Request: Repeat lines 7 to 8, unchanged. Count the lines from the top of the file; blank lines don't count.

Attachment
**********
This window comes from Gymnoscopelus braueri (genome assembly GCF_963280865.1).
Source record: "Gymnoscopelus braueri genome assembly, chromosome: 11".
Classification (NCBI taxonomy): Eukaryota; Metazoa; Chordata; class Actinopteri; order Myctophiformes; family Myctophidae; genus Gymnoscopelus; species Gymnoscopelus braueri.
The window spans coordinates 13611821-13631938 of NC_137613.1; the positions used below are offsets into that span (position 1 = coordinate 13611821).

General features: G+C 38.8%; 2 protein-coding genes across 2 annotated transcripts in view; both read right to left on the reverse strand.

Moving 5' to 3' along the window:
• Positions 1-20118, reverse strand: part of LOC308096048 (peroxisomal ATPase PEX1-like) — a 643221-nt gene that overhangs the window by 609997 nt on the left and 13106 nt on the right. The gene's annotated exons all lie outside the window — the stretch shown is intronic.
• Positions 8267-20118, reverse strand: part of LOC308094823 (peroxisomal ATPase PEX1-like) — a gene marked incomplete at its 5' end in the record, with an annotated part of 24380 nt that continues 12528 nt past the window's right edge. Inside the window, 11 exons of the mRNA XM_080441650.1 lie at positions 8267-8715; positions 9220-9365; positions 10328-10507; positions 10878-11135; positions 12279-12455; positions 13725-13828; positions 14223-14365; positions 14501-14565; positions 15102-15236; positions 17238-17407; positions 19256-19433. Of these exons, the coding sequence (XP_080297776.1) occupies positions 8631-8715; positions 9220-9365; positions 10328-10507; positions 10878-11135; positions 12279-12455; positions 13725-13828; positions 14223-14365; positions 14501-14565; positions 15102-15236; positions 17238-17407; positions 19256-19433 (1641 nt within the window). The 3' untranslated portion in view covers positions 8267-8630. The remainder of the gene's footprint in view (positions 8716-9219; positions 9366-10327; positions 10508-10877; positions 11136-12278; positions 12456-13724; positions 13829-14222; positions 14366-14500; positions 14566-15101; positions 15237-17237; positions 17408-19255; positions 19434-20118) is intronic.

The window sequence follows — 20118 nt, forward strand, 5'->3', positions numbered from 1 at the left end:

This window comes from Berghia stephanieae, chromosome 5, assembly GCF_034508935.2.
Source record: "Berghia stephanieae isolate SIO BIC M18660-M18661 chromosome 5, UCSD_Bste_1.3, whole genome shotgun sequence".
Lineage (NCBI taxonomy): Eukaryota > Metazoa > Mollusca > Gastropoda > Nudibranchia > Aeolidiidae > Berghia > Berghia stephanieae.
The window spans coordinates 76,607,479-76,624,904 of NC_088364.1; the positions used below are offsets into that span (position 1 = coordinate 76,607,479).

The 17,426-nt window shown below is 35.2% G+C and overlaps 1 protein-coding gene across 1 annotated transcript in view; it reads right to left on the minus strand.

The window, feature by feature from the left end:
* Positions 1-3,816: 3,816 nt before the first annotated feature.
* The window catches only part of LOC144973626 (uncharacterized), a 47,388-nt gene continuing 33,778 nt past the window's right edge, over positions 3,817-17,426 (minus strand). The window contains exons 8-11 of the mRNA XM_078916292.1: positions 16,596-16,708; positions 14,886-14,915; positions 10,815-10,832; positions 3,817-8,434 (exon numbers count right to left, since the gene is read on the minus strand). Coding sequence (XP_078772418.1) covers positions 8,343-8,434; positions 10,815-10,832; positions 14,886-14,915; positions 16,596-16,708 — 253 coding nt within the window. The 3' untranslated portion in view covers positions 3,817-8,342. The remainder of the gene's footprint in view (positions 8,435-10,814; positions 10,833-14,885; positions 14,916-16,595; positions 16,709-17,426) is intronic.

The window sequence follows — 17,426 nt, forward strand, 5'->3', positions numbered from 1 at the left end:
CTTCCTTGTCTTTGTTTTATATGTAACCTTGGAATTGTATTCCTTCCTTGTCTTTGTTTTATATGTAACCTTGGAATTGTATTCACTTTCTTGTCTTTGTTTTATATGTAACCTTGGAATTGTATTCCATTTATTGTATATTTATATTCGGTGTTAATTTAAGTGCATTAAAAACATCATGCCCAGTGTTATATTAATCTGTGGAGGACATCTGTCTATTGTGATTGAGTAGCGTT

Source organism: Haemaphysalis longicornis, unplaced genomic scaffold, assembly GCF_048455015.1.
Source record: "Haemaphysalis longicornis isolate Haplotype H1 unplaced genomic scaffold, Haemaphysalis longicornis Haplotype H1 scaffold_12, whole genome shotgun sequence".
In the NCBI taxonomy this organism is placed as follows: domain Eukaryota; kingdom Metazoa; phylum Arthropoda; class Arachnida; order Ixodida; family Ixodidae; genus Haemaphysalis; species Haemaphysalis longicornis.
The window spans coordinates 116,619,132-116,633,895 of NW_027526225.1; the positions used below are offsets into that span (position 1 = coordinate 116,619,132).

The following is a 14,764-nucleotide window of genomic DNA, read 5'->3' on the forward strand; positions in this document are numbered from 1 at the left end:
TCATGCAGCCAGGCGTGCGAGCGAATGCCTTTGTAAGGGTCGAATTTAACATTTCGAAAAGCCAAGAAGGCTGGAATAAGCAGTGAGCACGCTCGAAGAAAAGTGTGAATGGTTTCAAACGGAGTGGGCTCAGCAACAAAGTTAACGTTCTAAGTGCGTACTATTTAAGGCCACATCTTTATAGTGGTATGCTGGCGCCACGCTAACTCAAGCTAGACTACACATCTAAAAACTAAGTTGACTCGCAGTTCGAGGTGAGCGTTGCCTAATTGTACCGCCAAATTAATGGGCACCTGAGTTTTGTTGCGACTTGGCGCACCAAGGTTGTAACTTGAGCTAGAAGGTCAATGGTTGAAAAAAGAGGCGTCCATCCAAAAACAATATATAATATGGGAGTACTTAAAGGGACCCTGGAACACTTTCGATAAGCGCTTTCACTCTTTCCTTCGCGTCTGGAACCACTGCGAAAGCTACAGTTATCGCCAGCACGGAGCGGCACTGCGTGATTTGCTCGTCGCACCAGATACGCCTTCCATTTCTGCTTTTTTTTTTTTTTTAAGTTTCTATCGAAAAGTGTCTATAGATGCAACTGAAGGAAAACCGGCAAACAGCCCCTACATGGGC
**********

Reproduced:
• Positions 1-20118, reverse strand: part of LOC308096048 (peroxisomal ATPase PEX1-like) — a 643221-nt gene that overhangs the window by 609997 nt on the left and 13106 nt on the right. The gene's annotated exons all lie outside the window — the stretch shown is intronic.
• Positions 8267-20118, reverse strand: part of LOC308094823 (peroxisomal ATPase PEX1-like) — a gene marked incomplete at its 5' end in the record, with an annotated part of 24380 nt that continues 12528 nt past the window's right edge. Inside the window, 11 exons of the mRNA XM_080441650.1 lie at positions 8267-8715; positions 9220-9365; positions 10328-10507; positions 10878-11135; positions 12279-12455; positions 13725-13828; positions 14223-14365; positions 14501-14565; positions 15102-15236; positions 17238-17407; positions 19256-19433. Of these exons, the coding sequence (XP_080297776.1) occupies positions 8631-8715; positions 9220-9365; positions 10328-10507; positions 10878-11135; positions 12279-12455; positions 13725-13828; positions 14223-14365; positions 14501-14565; positions 15102-15236; positions 17238-17407; positions 19256-19433 (1641 nt within the window). The 3' untranslated portion in view covers positions 8267-8630. The remainder of the gene's footprint in view (positions 8716-9219; positions 9366-10327; positions 10508-10877; positions 11136-12278; positions 12456-13724; positions 13829-14222; positions 14366-14500; positions 14566-15101; positions 15237-17237; positions 17408-19255; positions 19434-20118) is intronic.